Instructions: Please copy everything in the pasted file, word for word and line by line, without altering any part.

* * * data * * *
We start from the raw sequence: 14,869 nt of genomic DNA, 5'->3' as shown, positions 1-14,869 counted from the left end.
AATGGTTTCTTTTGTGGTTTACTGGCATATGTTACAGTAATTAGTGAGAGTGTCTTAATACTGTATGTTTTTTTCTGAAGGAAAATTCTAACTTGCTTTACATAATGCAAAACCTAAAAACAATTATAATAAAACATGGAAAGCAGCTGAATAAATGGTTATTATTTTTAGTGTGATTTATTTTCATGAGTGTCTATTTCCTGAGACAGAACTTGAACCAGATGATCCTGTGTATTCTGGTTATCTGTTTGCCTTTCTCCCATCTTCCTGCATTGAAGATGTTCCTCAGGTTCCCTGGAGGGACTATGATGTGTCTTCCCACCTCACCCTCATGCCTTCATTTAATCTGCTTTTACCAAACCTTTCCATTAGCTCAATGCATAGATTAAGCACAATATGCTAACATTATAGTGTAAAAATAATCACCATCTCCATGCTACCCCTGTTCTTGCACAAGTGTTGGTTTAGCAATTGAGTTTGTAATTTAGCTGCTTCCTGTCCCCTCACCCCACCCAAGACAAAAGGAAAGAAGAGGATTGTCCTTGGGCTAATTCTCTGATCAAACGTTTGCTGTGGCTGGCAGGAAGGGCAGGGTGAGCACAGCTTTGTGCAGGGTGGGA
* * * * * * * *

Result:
We start from the raw sequence: 14,869 nt of genomic DNA, 5'->3' as shown, positions 1-14,869 counted from the left end.
AATGGTTTCTTTTGTGGTTTACTGGCATATGTTACAGTAATTAGTGAGAGTGTCTTAATACTGTATGTTTTTTTCTGAAGGAAAATTCTAACTTGCTTTACATAATGCAAAACCTAAAAACAATTATAATAAAACATGGAAAGCAGCTGAATAAATGGTTATTATTTTTAGTGTGATTTATTTTCATGAGTGTCTATTTCCTGAGACAGAACTTGAACCAGATGATCCTGTGTATTCTGGTTATCTGTTTGCCTTTCTCCCATCTTCCTGCATTGAAGATGTTCCTCAGGTTCCCTGGAGGGACTATGATGTGTCTTCCCACCTCACCCTCATGCCTTCATTTAATCTGCTTTTACCAAACCTTTCCATTAGCTCAATGCATAGATTAAGCACAATATGCTAACATTATAGTGTAAAAATAATCACCATCTCCATGCTACCCCTGTTCTTGCACAAGTGTTGGTTTAGCAATTGAGTTTGTAATTTAGCTGCTTCCTGTCCCCTCACCCCACCCAAGACAAAAGGAAAGAAGAGGATTGTCCTTGGGCTAATTCTCTGATCAAACGTTTGCTGTGGCTGGCAGGAAGGGCAGGGTGAGCACAGCTTTGTGCAGGGTGGGA